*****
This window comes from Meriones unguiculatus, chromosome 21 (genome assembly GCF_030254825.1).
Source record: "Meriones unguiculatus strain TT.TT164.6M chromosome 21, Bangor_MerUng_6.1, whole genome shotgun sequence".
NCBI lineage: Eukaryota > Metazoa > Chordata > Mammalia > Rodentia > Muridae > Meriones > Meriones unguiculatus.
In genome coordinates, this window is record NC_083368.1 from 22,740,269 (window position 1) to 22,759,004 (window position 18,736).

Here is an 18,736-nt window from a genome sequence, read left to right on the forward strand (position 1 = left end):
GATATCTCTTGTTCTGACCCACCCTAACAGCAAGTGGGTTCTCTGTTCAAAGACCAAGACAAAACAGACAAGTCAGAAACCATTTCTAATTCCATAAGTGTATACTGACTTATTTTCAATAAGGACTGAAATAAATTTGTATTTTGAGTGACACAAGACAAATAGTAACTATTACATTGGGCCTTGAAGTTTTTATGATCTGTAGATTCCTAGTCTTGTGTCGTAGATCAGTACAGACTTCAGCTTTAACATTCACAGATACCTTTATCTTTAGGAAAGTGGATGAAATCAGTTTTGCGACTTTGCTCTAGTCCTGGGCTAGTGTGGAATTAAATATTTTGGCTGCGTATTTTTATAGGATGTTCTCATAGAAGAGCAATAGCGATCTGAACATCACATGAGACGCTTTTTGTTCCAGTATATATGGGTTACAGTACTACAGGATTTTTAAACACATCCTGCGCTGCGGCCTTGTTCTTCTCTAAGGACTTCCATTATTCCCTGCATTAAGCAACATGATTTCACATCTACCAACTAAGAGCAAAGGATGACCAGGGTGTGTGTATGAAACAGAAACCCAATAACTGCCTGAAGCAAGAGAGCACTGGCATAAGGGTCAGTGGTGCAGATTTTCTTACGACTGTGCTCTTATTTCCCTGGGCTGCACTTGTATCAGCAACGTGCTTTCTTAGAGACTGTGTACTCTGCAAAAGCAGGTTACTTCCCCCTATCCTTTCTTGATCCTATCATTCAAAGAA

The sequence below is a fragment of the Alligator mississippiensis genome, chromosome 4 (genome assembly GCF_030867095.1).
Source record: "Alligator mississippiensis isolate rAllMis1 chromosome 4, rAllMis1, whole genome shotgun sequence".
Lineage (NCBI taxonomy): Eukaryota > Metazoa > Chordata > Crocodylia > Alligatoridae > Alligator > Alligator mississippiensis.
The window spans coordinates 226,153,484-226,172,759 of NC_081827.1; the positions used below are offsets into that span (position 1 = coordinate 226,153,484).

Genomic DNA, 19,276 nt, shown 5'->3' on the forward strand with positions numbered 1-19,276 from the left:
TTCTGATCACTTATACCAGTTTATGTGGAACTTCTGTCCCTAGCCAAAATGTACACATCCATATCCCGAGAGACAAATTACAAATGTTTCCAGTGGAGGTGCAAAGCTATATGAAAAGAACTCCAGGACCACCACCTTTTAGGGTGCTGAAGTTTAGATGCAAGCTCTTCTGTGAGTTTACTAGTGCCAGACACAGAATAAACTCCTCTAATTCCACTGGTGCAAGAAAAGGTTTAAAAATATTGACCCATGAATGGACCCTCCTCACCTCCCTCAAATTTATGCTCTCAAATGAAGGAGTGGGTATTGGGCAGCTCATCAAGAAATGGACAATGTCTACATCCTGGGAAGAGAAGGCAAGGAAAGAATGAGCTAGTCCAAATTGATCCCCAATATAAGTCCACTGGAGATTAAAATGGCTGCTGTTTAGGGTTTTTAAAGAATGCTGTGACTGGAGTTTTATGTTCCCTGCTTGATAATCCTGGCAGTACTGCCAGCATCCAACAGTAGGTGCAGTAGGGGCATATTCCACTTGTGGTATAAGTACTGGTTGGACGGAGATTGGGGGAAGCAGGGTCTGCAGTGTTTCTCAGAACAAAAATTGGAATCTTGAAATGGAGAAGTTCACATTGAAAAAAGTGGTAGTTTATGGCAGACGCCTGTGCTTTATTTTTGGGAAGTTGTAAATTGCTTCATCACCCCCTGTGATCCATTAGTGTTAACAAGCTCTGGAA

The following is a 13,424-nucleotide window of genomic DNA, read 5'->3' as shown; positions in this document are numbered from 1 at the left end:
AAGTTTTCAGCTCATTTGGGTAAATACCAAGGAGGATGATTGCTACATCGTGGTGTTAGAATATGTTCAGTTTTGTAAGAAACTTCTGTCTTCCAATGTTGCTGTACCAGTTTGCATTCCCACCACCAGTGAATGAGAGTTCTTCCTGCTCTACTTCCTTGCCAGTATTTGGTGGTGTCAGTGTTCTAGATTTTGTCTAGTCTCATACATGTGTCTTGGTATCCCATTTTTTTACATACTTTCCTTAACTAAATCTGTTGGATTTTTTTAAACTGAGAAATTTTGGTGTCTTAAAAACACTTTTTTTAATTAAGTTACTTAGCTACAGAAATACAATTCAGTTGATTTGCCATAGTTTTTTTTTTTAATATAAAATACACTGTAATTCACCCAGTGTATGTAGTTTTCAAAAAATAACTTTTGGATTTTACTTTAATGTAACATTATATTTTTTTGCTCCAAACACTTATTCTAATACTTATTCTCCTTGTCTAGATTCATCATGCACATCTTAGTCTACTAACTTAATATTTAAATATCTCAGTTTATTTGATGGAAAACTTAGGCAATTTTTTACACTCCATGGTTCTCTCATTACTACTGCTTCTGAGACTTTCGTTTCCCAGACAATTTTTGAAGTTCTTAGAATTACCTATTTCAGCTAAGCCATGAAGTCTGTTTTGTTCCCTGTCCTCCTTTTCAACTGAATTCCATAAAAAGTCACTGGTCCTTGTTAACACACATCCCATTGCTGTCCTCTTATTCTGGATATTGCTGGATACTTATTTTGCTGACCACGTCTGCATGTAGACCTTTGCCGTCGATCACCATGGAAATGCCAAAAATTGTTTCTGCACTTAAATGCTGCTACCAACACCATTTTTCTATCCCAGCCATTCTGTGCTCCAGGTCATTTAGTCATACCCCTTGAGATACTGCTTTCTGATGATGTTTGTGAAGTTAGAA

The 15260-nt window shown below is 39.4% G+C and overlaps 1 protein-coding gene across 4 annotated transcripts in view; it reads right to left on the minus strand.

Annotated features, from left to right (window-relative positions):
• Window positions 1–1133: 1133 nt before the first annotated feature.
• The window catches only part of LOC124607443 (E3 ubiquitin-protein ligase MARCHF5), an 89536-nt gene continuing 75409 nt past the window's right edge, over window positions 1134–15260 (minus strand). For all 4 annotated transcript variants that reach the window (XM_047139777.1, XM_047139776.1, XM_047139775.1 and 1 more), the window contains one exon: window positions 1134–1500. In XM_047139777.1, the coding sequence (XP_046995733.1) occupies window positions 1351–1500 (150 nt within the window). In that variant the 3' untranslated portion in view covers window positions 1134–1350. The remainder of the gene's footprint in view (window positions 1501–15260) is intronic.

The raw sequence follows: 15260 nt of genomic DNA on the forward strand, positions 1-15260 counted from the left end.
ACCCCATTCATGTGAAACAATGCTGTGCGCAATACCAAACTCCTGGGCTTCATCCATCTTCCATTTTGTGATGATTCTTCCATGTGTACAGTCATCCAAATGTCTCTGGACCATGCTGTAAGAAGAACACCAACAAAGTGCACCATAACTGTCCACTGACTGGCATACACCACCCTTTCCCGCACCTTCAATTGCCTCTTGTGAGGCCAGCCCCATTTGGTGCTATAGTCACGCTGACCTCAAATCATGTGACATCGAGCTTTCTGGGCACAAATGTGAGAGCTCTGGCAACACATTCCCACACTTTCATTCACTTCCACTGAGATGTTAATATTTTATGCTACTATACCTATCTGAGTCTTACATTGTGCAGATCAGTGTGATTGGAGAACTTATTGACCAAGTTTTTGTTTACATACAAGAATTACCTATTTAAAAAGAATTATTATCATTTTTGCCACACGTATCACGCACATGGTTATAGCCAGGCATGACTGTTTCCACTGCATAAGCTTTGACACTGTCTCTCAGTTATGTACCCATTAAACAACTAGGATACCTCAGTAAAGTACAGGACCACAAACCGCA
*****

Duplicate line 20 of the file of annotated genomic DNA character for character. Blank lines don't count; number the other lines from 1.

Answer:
ACCCCATTCATGTGAAACAATGCTGTGCGCAATACCAAACTCCTGGGCTTCATCCATCTTCCATTTTGTGATGATTCTTCCATGTGTACAGTCATCCAAATGTCTCTGGACCATGCTGTAAGAAGAACACCAACAAAGTGCACCATAACTGTCCACTGACTGGCATACACCACCCTTTCCCGCACCTTCAATTGCCTCTTGTGAGGCCAGCCCCATTTGGTGCTATAGTCACGCTGACCTCAAATCATGTGACATCGAGCTTTCTGGGCACAAATGTGAGAGCTCTGGCAACACATTCCCACACTTTCATTCACTTCCACTGAGATGTTAATATTTTATGCTACTATACCTATCTGAGTCTTACATTGTGCAGATCAGTGTGATTGGAGAACTTATTGACCAAGTTTTTGTTTACATACAAGAATTACCTATTTAAAAAGAATTATTATCATTTTTGCCACACGTATCACGCACATGGTTATAGCCAGGCATGACTGTTTCCACTGCATAAGCTTTGACACTGTCTCTCAGTTATGTACCCATTAAACAACTAGGATACCTCAGTAAAGTACAGGACCACAAACCGCA